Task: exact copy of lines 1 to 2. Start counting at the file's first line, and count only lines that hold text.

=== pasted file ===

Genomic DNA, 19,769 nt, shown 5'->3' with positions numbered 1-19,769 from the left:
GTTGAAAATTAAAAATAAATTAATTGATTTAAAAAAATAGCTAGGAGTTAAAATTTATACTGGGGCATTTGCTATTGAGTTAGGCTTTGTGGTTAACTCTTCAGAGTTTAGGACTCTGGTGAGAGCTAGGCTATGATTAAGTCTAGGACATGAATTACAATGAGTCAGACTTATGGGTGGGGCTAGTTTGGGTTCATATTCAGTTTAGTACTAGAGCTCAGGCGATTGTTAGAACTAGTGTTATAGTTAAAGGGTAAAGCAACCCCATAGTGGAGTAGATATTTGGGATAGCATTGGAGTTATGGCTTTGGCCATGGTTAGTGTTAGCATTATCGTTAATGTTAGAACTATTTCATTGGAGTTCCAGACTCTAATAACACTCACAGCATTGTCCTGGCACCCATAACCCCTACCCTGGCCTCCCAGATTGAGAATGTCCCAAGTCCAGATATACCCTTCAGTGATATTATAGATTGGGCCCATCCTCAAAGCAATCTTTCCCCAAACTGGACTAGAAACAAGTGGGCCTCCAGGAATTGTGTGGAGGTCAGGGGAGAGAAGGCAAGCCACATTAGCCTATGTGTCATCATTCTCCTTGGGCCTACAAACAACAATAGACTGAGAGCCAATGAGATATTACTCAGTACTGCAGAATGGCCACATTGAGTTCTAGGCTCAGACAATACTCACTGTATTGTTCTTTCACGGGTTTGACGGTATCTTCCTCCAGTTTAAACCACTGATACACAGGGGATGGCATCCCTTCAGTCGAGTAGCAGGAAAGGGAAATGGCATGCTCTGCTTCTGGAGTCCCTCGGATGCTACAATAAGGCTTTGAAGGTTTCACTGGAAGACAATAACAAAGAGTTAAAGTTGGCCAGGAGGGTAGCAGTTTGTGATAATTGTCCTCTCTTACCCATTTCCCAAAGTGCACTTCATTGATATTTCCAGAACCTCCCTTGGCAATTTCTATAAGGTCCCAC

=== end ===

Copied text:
Genomic DNA, 19,769 nt, shown 5'->3' with positions numbered 1-19,769 from the left:
GTTGAAAATTAAAAATAAATTAATTGATTTAAAAAAATAGCTAGGAGTTAAAATTTATACTGGGGCATTTGCTATTGAGTTAGGCTTTGTGGTTAACTCTTCAGAGTTTAGGACTCTGGTGAGAGCTAGGCTATGATTAAGTCTAGGACATGAATTACAATGAGTCAGACTTATGGGTGGGGCTAGTTTGGGTTCATATTCAGTTTAGTACTAGAGCTCAGGCGATTGTTAGAACTAGTGTTATAGTTAAAGGGTAAAGCAACCCCATAGTGGAGTAGATATTTGGGATAGCATTGGAGTTATGGCTTTGGCCATGGTTAGTGTTAGCATTATCGTTAATGTTAGAACTATTTCATTGGAGTTCCAGACTCTAATAACACTCACAGCATTGTCCTGGCACCCATAACCCCTACCCTGGCCTCCCAGATTGAGAATGTCCCAAGTCCAGATATACCCTTCAGTGATATTATAGATTGGGCCCATCCTCAAAGCAATCTTTCCCCAAACTGGACTAGAAACAAGTGGGCCTCCAGGAATTGTGTGGAGGTCAGGGGAGAGAAGGCAAGCCACATTAGCCTATGTGTCATCATTCTCCTTGGGCCTACAAACAACAATAGACTGAGAGCCAATGAGATATTACTCAGTACTGCAGAATGGCCACATTGAGTTCTAGGCTCAGACAATACTCACTGTATTGTTCTTTCACGGGTTTGACGGTATCTTCCTCCAGTTTAAACCACTGATACACAGGGGATGGCATCCCTTCAGTCGAGTAGCAGGAAAGGGAAATGGCATGCTCTGCTTCTGGAGTCCCTCGGATGCTACAATAAGGCTTTGAAGGTTTCACTGGAAGACAATAACAAAGAGTTAAAGTTGGCCAGGAGGGTAGCAGTTTGTGATAATTGTCCTCTCTTACCCATTTCCCAAAGTGCACTTCATTGATATTTCCAGAACCTCCCTTGGCAATTTCTATAAGGTCCCAC